petitioner and respondents. There is no photo (poster) before me to judge whether it is indecent or not. To see a film which has been given an 'A' certificate, there is an age limit of 18 years, but there is no age limit to see a poster, the judge observed.
Petitioner's counsel contended that the registration of a First Information Report (FIR) against Vidya Balan was an abuse of process of law. The allegations made in respect of the film would not attract the sections of law referred to and would
result in unnecessary harassment of the petitioner, he noted.
The public prosecutor, however, contended that the actress was liable for punishment under Section 292 and 294 of the IPC with Section 3, 4 and 6 of the Indecent Representation of Women (Prohibition) Act, 1986.
The most talked about Bollywood film of this year, The Dirty Picture , has been banned in Qatar.
Our distributors applied for a censorship certificate in Qatar and they received a notice saying that the movie can't be released there. The film is currently being screened in Dubai, Abu Dhabi and other Middle East countries, but it will not
go to Qatar, says Tanuj Garg, CEO Balaji Motion Pictures, adding: The film was supposed to release there either this week or the next, but we were informed that it has been deemed unsuitable for theatrical exhibition.
There were some hitches in releasing the film in Pakistan as well but it was all sorted out when the makers appealed their Censor Board's decision. Even a conservative country like Pakistan released the film after initially rejecting it. Qatar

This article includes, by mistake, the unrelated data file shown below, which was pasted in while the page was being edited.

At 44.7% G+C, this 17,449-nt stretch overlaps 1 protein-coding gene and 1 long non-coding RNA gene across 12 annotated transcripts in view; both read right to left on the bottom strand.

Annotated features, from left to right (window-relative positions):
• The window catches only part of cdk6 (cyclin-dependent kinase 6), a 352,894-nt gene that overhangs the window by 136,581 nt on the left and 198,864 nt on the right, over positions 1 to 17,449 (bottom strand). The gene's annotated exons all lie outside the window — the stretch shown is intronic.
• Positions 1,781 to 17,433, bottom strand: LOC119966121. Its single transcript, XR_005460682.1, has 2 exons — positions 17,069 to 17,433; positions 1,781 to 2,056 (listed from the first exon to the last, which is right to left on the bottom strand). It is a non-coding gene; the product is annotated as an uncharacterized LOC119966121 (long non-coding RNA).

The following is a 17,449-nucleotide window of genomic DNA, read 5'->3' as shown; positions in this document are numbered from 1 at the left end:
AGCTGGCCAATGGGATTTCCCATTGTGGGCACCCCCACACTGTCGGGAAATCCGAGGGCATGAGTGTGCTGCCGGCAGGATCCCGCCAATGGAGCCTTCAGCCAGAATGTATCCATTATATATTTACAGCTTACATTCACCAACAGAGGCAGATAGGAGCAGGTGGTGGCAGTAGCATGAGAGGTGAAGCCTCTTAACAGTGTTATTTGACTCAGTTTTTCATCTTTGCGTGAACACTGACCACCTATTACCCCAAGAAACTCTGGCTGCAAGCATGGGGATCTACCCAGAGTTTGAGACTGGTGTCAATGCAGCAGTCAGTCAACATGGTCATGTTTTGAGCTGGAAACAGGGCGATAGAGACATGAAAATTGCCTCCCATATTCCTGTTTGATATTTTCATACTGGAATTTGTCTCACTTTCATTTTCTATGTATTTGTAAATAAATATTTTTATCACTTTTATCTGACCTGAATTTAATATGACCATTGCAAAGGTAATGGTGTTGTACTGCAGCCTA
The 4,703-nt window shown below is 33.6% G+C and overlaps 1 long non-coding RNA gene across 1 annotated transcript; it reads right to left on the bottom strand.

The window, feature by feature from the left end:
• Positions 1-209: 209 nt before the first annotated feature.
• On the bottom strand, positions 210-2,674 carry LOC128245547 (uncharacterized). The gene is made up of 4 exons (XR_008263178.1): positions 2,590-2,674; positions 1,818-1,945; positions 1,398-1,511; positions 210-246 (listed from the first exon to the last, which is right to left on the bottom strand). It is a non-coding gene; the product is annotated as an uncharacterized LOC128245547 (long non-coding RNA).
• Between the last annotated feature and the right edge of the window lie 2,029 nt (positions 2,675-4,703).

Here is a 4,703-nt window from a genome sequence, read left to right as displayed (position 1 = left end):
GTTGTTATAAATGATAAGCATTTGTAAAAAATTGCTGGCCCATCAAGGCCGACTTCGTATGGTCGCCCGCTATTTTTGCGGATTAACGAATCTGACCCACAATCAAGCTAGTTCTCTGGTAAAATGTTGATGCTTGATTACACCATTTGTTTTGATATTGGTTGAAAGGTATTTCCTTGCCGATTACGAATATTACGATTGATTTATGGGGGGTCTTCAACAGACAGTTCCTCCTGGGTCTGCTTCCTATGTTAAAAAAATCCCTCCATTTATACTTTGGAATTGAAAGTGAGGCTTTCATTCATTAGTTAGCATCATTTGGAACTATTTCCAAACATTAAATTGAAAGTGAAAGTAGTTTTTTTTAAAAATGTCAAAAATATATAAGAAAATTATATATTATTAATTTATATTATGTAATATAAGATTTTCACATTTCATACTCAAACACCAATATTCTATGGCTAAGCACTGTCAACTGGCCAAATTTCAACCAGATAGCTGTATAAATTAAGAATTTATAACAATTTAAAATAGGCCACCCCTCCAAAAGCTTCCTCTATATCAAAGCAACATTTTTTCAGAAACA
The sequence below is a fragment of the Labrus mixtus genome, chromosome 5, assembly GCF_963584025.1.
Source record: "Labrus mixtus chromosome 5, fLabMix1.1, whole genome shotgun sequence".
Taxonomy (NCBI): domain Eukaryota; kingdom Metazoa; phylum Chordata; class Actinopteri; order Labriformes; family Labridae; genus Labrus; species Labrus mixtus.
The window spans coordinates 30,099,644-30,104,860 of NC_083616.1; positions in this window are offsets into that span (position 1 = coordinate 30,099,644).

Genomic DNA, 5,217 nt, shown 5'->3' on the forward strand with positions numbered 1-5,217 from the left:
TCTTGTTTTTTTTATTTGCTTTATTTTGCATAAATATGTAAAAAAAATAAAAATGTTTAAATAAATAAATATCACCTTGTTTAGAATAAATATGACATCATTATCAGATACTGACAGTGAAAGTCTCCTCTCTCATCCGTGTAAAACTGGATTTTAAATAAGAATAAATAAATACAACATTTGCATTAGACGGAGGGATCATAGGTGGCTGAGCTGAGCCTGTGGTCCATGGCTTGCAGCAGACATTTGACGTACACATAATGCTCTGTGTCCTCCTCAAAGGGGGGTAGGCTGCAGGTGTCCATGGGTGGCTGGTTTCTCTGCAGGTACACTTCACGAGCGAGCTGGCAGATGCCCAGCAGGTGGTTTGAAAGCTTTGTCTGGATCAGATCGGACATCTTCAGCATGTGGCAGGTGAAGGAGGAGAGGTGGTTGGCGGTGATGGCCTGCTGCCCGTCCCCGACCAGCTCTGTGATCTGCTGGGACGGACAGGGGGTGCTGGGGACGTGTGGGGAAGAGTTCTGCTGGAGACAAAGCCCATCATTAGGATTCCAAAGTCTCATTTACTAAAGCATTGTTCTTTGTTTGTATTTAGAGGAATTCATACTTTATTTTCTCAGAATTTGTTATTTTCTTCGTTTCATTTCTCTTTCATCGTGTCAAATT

is the only place where the film has been banned, reveals Garg.
The last-minute cancellation of the TV broadcast of Milan Luthria's The Dirty Picture on Sunday afternoon has thrown open a heated discussion within the Central Board Of Film Censorship (CBFC) as to how Adults Only films can be cut for
general TV viewing.
A source from the censor board said:
The experience with The Dirty Picture's deferred telecast proves that simply ordering extra cuts in an 'Adults' film is not enough when the very theme is adult.
Those members of the censor board who had viewed The Dirty Picture to certify it for satellite and television screening ordered 52 cuts. But those 52 cuts amounted to no more than 7 minutes of additional cuts. [These were sufficient for the CBFC to award
a U/A certificate, previously sufficient for a TV airing].
On Thursday when the Information & Broadcasting ministry reacted to legal proceedings in UP courts against the scheduled telecast of The Dirty Picture on Sunday afternoon at a time when optimum kids and youngsters were glued to the IPL matches, two
senior members of the censor board re-viewed the film and found that the content needed further toning down before telecast.
However, at this late stage the film's producers Balaji refused to comply. Censor certificate for telecast in hand, Sony Entertainment confidently marched towards a massive eyeball-grabbing telecast on Sunday afternoon and evening.
Apparently, the telecast was stopped minutes before the schedule playing time at 12 noon on the direct intervention of the I & B Ministry.
And now highly-placed sources in the censor board tell us that the whole The Dirty Picture experience would compel the CBFC to revise its policy regarding Adult feature films.
Pankaja Thakur the CEO of the CBFC said that a change in policy regarding the censorship of Adult films for telecast is around the corner:
In view of the court cases and the programme code that has to be followed by all TV programmes including feature films, CBFC would be forced to look at the whole process of cutting adult films to make it palatable for young viewing.